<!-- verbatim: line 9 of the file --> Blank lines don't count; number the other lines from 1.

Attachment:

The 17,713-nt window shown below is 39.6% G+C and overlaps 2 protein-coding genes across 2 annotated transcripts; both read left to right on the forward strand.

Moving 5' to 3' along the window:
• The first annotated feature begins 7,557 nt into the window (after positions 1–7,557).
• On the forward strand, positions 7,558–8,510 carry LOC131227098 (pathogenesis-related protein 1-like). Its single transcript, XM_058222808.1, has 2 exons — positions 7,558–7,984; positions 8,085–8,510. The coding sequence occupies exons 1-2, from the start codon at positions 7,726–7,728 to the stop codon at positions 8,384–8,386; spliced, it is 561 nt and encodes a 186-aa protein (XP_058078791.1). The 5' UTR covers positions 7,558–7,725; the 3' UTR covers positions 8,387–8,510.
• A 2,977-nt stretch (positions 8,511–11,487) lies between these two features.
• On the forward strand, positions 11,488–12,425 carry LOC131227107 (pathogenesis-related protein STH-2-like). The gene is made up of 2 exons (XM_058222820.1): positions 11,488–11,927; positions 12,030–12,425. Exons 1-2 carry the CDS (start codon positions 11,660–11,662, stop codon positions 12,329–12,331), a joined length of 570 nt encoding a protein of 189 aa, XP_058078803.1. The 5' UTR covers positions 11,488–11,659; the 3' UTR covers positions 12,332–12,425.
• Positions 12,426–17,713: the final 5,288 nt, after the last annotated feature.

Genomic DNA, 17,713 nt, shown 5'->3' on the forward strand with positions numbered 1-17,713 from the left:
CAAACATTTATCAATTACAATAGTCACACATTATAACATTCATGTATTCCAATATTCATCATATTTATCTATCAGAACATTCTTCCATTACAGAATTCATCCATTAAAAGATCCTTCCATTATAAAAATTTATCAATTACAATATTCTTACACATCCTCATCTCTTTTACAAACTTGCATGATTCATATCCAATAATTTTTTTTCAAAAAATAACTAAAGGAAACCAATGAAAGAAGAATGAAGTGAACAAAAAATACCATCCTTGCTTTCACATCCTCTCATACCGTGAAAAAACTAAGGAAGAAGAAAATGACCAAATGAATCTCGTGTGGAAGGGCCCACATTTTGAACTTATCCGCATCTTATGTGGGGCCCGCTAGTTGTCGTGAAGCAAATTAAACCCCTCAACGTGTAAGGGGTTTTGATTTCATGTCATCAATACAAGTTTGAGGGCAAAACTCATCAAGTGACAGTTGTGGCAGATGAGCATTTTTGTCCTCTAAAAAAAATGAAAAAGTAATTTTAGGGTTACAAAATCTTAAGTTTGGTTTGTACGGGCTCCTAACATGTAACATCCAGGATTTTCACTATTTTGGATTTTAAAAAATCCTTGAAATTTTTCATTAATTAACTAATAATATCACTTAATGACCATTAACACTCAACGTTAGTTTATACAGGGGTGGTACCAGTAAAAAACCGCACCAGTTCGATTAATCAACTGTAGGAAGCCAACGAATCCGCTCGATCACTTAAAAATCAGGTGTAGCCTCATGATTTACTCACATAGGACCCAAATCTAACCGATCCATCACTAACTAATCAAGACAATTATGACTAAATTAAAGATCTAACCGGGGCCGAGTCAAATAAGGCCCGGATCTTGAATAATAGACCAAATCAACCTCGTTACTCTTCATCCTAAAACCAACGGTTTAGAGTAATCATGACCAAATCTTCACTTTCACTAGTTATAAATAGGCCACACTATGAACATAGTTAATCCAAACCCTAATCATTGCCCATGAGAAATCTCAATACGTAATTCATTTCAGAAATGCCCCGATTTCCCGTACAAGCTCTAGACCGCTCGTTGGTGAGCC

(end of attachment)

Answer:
CAAACATTTATCAATTACAATAGTCACACATTATAACATTCATGTATTCCAATATTCATCATATTTATCTATCAGAACATTCTTCCATTACAGAATTCATCCATTAAAAGATCCTTCCATTATAAAAATTTATCAATTACAATATTCTTACACATCCTCATCTCTTTTACAAACTTGCATGATTCATATCCAATAATTTTTTTTCAAAAAATAACTAAAGGAAACCAATGAAAGAAGAATGAAGTGAACAAAAAATACCATCCTTGCTTTCACATCCTCTCATACCGTGAAAAAACTAAGGAAGAAGAAAATGACCAAATGAATCTCGTGTGGAAGGGCCCACATTTTGAACTTATCCGCATCTTATGTGGGGCCCGCTAGTTGTCGTGAAGCAAATTAAACCCCTCAACGTGTAAGGGGTTTTGATTTCATGTCATCAATACAAGTTTGAGGGCAAAACTCATCAAGTGACAGTTGTGGCAGATGAGCATTTTTGTCCTCTAAAAAAAATGAAAAAGTAATTTTAGGGTTACAAAATCTTAAGTTTGGTTTGTACGGGCTCCTAACATGTAACATCCAGGATTTTCACTATTTTGGATTTTAAAAAATCCTTGAAATTTTTCATTAATTAACTAATAATATCACTTAATGACCATTAACACTCAACGTTAGTTTATACAGGGGTGGTACCAGTAAAAAACCGCACCAGTTCGATTAATCAACTGTAGGAAGCCAACGAATCCGCTCGATCACTTAAAAATCAGGTGTAGCCTCATGATTTACTCACATAGGACCCAAATCTAACCGATCCATCACTAACTAATCAAGACAATTATGACTAAATTAAAGATCTAACCGGGGCCGAGTCAAATAAGGCCCGGATCTTGAATAATAGACCAAATCAACCTCGTTACTCTTCATCCTAAAACCAACGGTTTAGAGTAATCATGACCAAATCTTCACTTTCACTAGTTATAAATAGGCCACACTATGAACATAGTTAATCCAAACCCTAATCATTGCCCATGAGAAATCTCAATACGTAATTCATTTCAGAAATGCCCCGATTTCCCGTACAAGCTCTAGACCGCTCGTTGGTGAGCC